Wednesday, 16 October 2019
“Who then can be saved?” Luke 18 vs 26
This question was asked when Jesus said that it would be difficult for the rich to enter the kingdom of God. One of the rulers He talked with has just walked away sad because He asked him to let go of all his riches, sell them and give to the poor. The man considered his possessions more precious than obeying the instructions of Jesus. He missed a life changing opportunity.
My focus today is not to attempt to answer the question the disciples asked but to address the mindset and assumptions that produce such a question.
Firstly, the question assumes that the rich enjoys special favors from God and a man who has wealth is held at high esteem before Him. Even if the poor does not get an answer from God, when the rich asks, God will quickly answer because he is rich in wealth, they thought. Hence what Jesus said stunned them and they asked, if the rich is not saved, who then can be saved?
Secondly, this question assumes that God looks at the rich the same way man looks at him. It assumes that our values are the same with God’s - He places value on the things we place value upon. Here we value people based on our perception of their wealth size. Special attention is paid on people based on what we perceive them to worth in terms of wealth. Jesus’ assertion was against this assumption; therefore, the question, “who then can be saved”
Thirdly, the question assumes that God knows, recognizes and regards people based on their riches. Here we honor people and respect their views based on our perception of their wealth level. Oftentimes, even when their views have logical flaws, they are managed and their flaws ignored because their wealth is important to us. In some cultures, people are given chieftaincy titles only because they are perceived to have more wealth than others. They are made rulers and given positions of authority. Those that heard Jesus were astonished to see Him ask the rich man to sell everything he had, give them to the poor, and then come and follow Him. The man walked away sad and Jesus did not bother to pursue after and call him back, instead He commented as He watched him walk away “how hard is it for the rich to enter the kingdom of God”. His commentary shocked their assumptions and they asked “who then can be saved?”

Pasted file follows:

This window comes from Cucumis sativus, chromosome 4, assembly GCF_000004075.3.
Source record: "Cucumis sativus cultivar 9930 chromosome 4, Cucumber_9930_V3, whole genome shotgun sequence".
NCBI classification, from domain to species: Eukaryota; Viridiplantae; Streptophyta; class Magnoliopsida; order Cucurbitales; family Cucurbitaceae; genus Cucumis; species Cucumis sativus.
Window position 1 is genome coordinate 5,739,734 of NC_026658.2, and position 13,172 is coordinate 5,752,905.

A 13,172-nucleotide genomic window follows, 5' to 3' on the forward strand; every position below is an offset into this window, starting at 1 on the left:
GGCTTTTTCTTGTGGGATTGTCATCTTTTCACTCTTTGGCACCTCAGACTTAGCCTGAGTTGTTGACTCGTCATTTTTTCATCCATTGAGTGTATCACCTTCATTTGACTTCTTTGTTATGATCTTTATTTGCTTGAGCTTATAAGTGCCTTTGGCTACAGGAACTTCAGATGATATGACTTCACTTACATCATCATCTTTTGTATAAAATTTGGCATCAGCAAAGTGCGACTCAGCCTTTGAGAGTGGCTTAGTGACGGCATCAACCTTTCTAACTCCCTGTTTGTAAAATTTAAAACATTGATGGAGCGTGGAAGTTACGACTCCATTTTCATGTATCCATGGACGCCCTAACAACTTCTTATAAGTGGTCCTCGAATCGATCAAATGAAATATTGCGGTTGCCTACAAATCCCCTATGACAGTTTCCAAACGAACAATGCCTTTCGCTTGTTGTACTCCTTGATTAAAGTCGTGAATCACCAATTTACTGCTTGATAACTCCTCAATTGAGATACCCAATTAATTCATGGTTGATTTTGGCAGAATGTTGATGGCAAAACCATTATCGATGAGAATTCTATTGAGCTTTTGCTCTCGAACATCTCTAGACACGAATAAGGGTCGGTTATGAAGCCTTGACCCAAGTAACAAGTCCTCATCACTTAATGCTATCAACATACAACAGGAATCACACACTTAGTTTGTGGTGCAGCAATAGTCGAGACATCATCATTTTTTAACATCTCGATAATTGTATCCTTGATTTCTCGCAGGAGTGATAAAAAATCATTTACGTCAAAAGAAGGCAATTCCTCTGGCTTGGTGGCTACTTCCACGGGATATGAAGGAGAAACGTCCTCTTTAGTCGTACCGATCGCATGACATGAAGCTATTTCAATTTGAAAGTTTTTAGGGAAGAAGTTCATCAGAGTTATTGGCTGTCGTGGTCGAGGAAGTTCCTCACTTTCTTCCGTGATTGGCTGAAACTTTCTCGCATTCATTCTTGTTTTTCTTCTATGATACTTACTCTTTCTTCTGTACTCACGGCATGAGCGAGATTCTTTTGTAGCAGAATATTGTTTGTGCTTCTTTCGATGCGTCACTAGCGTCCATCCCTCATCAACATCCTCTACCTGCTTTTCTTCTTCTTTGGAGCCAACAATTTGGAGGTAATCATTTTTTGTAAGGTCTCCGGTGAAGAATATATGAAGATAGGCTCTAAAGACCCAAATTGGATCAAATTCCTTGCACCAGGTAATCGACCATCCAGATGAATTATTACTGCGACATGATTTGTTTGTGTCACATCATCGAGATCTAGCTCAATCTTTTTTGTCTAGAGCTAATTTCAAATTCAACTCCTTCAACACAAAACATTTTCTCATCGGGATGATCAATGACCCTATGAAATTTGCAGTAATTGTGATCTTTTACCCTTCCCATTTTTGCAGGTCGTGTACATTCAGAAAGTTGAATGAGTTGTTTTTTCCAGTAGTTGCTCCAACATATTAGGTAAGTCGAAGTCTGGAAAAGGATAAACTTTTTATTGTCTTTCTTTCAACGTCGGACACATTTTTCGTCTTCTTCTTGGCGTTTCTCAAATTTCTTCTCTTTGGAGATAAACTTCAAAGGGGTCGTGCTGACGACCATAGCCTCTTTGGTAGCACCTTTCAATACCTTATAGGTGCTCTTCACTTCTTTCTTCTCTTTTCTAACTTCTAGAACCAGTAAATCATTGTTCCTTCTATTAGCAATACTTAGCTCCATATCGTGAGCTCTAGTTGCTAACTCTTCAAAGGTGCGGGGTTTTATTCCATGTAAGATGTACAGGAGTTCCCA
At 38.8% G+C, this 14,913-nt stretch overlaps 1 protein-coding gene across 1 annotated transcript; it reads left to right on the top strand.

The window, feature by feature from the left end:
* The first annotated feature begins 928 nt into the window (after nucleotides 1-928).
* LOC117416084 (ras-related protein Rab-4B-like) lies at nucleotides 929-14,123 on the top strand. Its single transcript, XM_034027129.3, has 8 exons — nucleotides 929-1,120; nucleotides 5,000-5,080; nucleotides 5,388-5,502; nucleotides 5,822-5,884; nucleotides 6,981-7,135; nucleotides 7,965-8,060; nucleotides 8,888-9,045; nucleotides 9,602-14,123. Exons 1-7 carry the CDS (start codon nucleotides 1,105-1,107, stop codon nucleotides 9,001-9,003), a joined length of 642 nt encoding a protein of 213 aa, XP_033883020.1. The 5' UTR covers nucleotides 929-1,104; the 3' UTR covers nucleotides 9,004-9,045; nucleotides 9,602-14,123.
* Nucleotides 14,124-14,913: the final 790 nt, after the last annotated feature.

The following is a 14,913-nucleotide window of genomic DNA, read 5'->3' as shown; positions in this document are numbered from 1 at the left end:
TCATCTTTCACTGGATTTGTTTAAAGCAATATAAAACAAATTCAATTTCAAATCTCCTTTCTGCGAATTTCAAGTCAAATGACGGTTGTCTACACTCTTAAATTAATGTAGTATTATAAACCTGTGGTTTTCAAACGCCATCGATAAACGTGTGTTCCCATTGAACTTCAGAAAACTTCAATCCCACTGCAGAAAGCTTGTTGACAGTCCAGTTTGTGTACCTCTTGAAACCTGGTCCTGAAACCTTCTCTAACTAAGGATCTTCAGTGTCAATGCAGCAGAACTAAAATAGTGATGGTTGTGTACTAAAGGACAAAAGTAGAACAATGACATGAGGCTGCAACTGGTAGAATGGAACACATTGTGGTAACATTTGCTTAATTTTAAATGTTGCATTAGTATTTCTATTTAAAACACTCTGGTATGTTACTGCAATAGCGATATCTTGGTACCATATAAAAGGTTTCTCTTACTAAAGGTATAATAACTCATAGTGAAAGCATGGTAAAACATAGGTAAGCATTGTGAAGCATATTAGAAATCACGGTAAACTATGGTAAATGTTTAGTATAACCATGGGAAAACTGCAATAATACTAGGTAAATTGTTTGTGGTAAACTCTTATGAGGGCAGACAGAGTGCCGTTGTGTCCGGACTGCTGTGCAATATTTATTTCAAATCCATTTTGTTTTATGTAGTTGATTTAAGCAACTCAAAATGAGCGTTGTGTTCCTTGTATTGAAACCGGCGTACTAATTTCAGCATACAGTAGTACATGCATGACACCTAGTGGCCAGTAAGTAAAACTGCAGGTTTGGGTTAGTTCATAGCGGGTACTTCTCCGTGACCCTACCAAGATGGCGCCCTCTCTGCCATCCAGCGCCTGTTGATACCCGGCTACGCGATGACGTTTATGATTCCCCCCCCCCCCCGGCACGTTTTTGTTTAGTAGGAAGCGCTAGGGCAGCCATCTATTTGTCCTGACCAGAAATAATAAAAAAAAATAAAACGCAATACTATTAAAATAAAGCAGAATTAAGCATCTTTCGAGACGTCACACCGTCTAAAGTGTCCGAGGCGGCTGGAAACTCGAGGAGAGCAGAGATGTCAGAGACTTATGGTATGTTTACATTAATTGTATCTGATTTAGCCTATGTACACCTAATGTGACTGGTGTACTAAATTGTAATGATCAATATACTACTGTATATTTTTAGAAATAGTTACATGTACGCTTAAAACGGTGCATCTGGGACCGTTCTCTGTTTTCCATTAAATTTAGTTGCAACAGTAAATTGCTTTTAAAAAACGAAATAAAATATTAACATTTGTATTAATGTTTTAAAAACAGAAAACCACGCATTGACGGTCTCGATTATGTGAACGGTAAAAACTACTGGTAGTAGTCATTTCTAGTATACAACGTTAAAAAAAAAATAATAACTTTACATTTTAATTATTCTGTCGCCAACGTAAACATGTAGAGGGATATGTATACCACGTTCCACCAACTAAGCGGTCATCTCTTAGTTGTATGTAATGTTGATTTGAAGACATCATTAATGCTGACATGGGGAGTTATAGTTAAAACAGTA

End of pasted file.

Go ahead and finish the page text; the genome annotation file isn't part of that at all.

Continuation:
Finally, the question assumes that salvation is easier for the rich than for the poor. In fact, the rich enjoys God’s salvation while the poor that suffers has problems with God, they thought. Just for illustration, if you are in a meeting and disaster happens, you notice that attempts will be made first to rescue those in authority and people of wealth before others, displaying the supposition that their salvation is more important than the salvation of every other person involved in the tragedy. That is who we are in this world. That is the life we live based on these assumptions. The audience of Jesus was astounded to hear Him alluding to the possibility of the rich not making the Kingdom of God and they asked “who then can be saved?”
God gives us the power to make wealth and our wealth increases our power to create options. As God increases us and expands our capacity to create options, may we not create options or alternatives to Him or become gods ourselves. Instead may we keep our hearts humble and remain poor in spirit and in awe of Him knowing that no matter how powerful, rich and untouchable we may become before men, with God alone belongs all possibilities including doing to and with us that which no man is able to do. The reply of the Lord Jesus is instructive here, “what is impossible with men is possible with God” Luke 18 vs 27.
What are our assumptions when we choose our preferences? Even in the church, what are the assumptions that drive the things we do? It is clear that behind our questions, attitudes and actions are the assumptions we have made. Wrong assumptions will lead to wrong living. May we ensure that our assumptions do not run against the mind of Christ. This is because His ways are not our ways. God bless you.